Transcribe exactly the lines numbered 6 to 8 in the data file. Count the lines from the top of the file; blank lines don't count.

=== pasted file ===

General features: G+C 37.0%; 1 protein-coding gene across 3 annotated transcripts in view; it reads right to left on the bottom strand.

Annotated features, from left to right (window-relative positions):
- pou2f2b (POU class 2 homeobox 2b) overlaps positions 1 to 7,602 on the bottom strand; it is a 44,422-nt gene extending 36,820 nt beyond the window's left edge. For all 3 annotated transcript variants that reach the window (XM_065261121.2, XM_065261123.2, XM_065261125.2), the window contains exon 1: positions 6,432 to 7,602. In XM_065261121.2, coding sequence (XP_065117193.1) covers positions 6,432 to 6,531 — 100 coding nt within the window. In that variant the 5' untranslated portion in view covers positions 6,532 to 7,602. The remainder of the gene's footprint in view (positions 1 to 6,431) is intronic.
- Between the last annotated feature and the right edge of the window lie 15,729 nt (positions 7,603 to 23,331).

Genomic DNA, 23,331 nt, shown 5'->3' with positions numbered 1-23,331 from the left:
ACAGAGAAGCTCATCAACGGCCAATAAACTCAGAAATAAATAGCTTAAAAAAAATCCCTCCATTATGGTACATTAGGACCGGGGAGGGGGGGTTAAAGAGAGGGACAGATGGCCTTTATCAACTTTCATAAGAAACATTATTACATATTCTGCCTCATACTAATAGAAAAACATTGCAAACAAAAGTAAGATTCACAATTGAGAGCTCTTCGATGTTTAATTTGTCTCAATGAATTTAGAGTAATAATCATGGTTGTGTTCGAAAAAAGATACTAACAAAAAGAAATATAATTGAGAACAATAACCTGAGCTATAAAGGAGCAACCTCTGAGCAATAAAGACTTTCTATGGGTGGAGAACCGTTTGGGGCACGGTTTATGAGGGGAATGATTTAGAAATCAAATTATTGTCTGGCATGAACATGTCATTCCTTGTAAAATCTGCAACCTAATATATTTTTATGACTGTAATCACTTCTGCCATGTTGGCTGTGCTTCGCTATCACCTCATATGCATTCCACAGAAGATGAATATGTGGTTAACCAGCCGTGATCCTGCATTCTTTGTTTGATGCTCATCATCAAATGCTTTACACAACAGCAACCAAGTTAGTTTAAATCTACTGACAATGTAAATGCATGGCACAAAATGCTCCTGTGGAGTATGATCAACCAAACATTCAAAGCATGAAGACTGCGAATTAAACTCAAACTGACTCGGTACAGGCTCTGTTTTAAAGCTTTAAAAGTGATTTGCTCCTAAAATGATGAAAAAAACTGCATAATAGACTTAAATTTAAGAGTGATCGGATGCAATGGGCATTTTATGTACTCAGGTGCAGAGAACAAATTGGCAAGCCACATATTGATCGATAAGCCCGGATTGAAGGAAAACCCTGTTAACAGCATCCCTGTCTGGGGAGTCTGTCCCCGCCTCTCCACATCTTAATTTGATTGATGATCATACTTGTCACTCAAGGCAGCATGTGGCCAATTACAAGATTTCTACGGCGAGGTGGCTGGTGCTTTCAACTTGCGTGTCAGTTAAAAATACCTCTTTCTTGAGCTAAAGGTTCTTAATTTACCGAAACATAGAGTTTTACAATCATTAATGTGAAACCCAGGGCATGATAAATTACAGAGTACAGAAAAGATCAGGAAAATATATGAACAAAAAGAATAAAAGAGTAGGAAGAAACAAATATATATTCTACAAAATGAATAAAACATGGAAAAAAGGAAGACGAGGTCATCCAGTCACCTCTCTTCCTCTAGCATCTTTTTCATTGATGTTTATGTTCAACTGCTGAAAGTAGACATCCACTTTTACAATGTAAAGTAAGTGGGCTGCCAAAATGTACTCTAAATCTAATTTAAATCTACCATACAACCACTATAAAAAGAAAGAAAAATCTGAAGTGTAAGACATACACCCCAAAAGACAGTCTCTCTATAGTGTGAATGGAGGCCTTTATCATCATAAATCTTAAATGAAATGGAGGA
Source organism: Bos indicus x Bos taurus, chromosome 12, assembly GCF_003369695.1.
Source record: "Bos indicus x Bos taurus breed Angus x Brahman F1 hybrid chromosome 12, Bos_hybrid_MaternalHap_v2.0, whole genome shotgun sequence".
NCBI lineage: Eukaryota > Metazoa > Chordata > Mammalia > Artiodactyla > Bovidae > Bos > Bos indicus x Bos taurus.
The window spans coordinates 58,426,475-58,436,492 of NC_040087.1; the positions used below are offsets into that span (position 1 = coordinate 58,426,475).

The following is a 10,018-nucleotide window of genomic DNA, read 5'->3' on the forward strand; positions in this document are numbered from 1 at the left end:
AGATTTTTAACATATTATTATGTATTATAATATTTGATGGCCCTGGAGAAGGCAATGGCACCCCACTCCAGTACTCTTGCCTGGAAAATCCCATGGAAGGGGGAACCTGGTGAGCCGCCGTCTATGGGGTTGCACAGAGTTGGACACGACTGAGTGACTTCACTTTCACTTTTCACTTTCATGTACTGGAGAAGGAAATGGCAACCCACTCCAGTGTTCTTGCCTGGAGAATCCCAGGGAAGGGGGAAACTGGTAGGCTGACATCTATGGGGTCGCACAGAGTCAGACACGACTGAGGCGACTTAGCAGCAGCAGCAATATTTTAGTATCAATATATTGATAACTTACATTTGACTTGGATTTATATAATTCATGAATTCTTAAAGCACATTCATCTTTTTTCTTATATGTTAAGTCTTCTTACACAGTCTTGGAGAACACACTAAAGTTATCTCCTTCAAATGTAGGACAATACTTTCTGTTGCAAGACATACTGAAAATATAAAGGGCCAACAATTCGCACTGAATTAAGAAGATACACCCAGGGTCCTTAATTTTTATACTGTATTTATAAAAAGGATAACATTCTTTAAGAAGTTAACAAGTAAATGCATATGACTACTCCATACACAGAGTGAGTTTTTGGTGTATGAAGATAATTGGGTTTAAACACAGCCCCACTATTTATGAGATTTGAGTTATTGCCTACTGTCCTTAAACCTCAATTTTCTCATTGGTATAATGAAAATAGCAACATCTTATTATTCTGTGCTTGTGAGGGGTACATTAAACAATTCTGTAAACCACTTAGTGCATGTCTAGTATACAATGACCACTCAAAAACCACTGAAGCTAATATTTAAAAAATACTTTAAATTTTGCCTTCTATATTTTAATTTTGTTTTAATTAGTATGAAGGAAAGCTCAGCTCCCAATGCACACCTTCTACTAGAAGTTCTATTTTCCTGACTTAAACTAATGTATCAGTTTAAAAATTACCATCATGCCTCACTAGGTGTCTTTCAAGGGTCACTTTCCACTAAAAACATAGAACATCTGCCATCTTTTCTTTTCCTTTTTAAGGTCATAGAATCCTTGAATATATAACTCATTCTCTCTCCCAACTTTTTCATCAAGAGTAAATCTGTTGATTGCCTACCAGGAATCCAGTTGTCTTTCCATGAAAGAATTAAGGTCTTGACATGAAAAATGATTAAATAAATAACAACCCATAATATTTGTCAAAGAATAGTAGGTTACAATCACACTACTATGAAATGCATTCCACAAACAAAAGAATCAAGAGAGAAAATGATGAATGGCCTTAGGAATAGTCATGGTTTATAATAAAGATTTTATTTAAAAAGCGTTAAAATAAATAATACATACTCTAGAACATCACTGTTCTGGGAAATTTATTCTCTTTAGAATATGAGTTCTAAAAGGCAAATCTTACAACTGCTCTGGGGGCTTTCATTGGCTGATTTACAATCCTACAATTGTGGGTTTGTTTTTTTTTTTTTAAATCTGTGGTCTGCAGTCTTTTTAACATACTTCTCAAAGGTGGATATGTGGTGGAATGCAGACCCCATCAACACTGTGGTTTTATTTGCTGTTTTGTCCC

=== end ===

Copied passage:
ACAGAGAAGCTCATCAACGGCCAATAAACTCAGAAATAAATAGCTTAAAAAAAATCCCTCCATTATGGTACATTAGGACCGGGGAGGGGGGGTTAAAGAGAGGGACAGATGGCCTTTATCAACTTTCATAAGAAACATTATTACATATTCTGCCTCATACTAATAGAAAAACATTGCAAACAAAAGTAAGATTCACAATTGAGAGCTCTTCGATGTTTAATTTGTCTCAATGAATTTAGAGTAATAATCATGGTTGTGTTCGAAAAAAGATACTAACAAAAAGAAATATAATTGAGAACAATAACCTGAGCTATAAAGGAGCAACCTCTGAGCAATAAAGACTTTCTATGGGTGGAGAACCGTTTGGGGCACGGTTTATGAGGGGAATGATTTAGAAATCAAATTATTGTCTGGCATGAACATGTCATTCCTTGTAAAATCTGCAACCTAATATATTTTTATGACTGTAATCACTTCTGCCATGTTGGCTGTGCTTCGCTATCACCTCATATGCATTCCACAGAAGATGAATATGTGGTTAACCAGCCGTGATCCTGCATTCTTTGTTTGATGCTCATCATCAAATGCTTTACACAACAGCAACCAAGTTAGTTTAAATCTACTGACAATGTAAATGCATGGCACAAAATGCTCCTGTGGAGTATGATCAACCAAACATTCAAAGCATGAAGACTGCGAATTAAACTCAAACTGACTCGGTACAGGCTCTGTTTTAAAGCTTTAAAAGTGATTTGCTCCTAAAATGATGAAAAAAACTGCATAATAGACTTAAATTTAAGAGTGATCGGATGCAATGGGCATTTTATGTACTCAGGTGCAGAGAACAAATTGGCAAGCCACATATTGATCGATAAGCCCGGATTGAAGGAAAACCCTGTTAACAGCATCCCTGTCTGGGGAGTCTGTCCCCGCCTCTCCACATCTTAATTTGATTGATGATCATACTTGTCACTCAAGGCAGCATGTGGCCAATTACAAGATTTCTACGGCGAGGTGGCTGGTGCTTTCAACTTGCGTGTCAGTTAAAAATACCTCTTTCTTGAGCTAAAGGTTCTTAATTTACCGAAACATAGAGTTTTACAATCATTAATGTGAAACCCAGGGCATGATAAATTACAGAGTACAGAAAAGATCAGGAAAATATATGAACAAAAAGAATAAAAGAGTAGGAAGAAACAAATATATATTCTACAAAATGAATAAAACATGGAAAAAAGGAAGACGAGGTCATCCAGTCACCTCTCTTCCTCTAGCATCTTTTTCATTGATGTTTATGTTCAACTGCTGAAAGTAGACATCCACTTTTACAATGTAAAGTAAGTGGGCTGCCAAAATGTACTCTAAATCTAATTTAAATCTACCATACAACCACTATAAAAAGAAAGAAAAATCTGAAGTGTAAGACATACACCCCAAAAGACAGTCTCTCTATAGTGTGAATGGAGGCCTTTATCATCATAAATCTTAAATGAAATGGAGGA
Source organism: Bos indicus x Bos taurus, chromosome 12, assembly GCF_003369695.1.
Source record: "Bos indicus x Bos taurus breed Angus x Brahman F1 hybrid chromosome 12, Bos_hybrid_MaternalHap_v2.0, whole genome shotgun sequence".